Last week I was giving a presentation on creating lead service line inventories using predictive modeling. A member from the audience approached me before the presentation and asked me, “I’m trying to decide what session I should attend next. Can you tell me in simple terms what is machine learning?”
I said sure. Many people ask that question, and I have a slide I’d like to show you.
Remember when we took driver’s education and our lesson was how to enter a highway? As the driver, what data points do we need to process in making the entry? He started to list some factors: speed of cars in nearest lane, what’s coming behind the blue car, is there a vehicle in the outer lane changing to the inner lane, etc. I then asked, “When you enter a highway now with your years of driving experience, what do you look for?” All those factors plus is there an exit ramp coming up on the right? Is a vehicle in the near lane showing intent with a right flasher? If no flasher, is the speeding up an indication of their intent? Same with outer lane vehicle movements.”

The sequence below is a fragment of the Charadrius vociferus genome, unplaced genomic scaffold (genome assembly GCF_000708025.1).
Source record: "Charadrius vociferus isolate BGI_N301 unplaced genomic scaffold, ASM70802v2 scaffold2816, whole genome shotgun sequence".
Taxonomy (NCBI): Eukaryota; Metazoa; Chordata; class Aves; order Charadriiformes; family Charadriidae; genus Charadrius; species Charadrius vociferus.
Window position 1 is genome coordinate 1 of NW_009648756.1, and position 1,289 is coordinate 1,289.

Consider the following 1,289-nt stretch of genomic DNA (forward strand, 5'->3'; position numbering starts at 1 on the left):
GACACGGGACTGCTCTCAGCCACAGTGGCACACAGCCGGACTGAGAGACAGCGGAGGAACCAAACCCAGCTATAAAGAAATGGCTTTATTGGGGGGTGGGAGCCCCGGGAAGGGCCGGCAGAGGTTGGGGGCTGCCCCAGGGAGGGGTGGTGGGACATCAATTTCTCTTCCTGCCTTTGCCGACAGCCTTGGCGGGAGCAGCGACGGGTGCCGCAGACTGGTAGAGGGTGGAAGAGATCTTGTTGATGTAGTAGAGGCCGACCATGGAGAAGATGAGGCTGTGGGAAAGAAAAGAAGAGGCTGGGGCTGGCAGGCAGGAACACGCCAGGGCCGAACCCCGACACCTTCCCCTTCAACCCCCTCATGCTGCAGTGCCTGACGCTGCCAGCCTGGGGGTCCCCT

I paused and said “As drivers, we are machine learners every time we get behind the wheel. We continually validate all the traffic conditions to navigate from unknown to known.” I then showed the next slide.
There was a positive sound of “Ahhh.” I ended by offering “so if you attend my session, you are going to learn how we build lead service inventories by starting with what we know and what we don’t know. The machine learning of our software is providing updated data points that is continuously validating the data by increasing the known and decreasing the unknown.”
He smiled and said “I’ll stay”.